However, as consumers more frequently select against poorly designed, unappealing products, there’s a new kind of marketplace rising, where successful products start at the high end of usability and become popular when they are truly unique and beautiful. The building blocks of great usability are: performance, seamless interaction, and familiarity.
Peak performance comes when user goals are met consistently through flawless functionality and error-free interaction. If the product breaks down, it will slow down user productivity and cause frustrating disengagements.
Seamless interaction depends on the quality of the feedback and direction designers are able to incorporate into navigation elements, warning messages, notifications, and the like. If users are left wondering what to do or believing something is not working right, they will no longer enjoy using the product.
Familiarity is a safe common ground where user’s needs and usability issues can be addressed using the same language. There are plenty of examples where interaction is designed around familiar, efficient, and straightforward patterns, including the skeuomorphic approach designers love to hate. Employing a skeuomorphic approach is almost like the easy way out—creating beautiful interfaces that essentially just reproduce the visual coordinates of objects created by craftsmen and artists for a specific type of activity (like the look, sound, and “feel” of turning a page in a book).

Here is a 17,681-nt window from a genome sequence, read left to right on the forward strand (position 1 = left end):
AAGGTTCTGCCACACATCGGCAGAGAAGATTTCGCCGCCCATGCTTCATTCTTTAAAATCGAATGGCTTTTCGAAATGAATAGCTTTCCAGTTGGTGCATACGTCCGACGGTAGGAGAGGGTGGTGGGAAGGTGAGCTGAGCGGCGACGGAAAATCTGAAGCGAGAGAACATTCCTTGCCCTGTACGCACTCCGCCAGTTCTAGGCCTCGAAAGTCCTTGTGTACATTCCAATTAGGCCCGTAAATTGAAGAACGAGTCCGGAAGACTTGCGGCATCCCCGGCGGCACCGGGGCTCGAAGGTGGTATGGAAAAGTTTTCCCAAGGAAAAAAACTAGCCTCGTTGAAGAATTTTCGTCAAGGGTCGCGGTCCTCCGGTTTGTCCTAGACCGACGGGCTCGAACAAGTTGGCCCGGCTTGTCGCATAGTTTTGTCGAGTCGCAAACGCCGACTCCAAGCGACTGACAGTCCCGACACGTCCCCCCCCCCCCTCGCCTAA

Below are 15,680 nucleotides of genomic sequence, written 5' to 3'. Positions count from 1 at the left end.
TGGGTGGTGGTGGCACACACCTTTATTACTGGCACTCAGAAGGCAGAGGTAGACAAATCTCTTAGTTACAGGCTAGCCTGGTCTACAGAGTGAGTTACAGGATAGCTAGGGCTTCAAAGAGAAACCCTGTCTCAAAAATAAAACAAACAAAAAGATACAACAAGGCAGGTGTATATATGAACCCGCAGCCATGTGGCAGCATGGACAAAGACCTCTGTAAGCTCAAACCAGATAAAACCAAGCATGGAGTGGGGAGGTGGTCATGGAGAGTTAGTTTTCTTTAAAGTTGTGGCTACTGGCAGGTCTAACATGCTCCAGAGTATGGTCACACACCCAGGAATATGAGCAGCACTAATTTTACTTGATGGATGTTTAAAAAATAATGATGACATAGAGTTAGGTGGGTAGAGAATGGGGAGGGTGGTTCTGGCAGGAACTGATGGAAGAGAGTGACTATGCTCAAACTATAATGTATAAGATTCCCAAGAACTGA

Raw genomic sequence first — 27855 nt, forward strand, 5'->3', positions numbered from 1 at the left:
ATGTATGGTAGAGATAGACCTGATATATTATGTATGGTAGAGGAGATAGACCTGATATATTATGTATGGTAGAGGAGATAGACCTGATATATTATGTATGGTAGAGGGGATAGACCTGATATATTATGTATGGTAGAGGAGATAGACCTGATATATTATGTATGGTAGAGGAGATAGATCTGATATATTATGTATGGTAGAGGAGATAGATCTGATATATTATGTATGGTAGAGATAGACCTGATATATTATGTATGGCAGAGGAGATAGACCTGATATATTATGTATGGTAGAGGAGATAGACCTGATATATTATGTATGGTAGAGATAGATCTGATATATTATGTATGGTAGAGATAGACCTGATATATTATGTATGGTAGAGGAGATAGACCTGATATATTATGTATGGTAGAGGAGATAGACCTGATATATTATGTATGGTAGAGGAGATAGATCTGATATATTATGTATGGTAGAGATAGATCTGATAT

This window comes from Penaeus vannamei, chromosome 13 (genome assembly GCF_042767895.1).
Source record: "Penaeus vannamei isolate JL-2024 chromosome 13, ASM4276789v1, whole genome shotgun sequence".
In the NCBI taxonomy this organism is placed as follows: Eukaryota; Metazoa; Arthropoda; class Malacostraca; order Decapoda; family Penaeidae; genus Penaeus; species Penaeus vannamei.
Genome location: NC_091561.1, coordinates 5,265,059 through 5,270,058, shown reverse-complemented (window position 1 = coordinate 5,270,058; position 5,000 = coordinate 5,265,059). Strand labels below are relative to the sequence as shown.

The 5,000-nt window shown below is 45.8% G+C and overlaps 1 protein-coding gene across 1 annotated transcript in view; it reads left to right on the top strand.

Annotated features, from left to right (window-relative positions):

The bottom line is, pretty useless products are a waste of time and money, for both customers and software companies. Going back to Socrates' definition beauty as "fitness for function," functional beauty should start with usability, but be refined considering the following four dimensions.
More often than not, innovative ideas sell themselves, but it's challenging to take the UX design lead because innovation does not fit the tiny box of years-old design methodologies. Ingenuity often comes at the end of a solitary journey, when designers start exploring possibilities outside any previous experience with existing products.
Ingenuity in design is a powerful emotive tool because it engages the user at a deeper level: its novelty excites and its out-of-this-world character converts early adopters into raving fans. Curiosity feeds more positive emotions than familiarity and creates new touch points that resonate with specific user needs.
Discovr is a great example of ingenuity in design: all basic user tasks are intuitively facilitated by simple gestural interaction, making buttons completely unnecessary—so simple, yet so creative. Design ingenuity can be enough to produce compelling interactions. Think about that before trying to beautify interaction by over-designing the interface or striving to create photorealistic skeuomorphic interfaces.
Appealing interfaces break the ice and tremendously increase a product's perceived value, however, visual attractiveness alone does not guarantee long-term commitment. Visually appealing interfaces can be surprisingly simple when they are built from a holistic perspective where the designer understands user needs in relation to the dominant activity pre-supposed during interaction.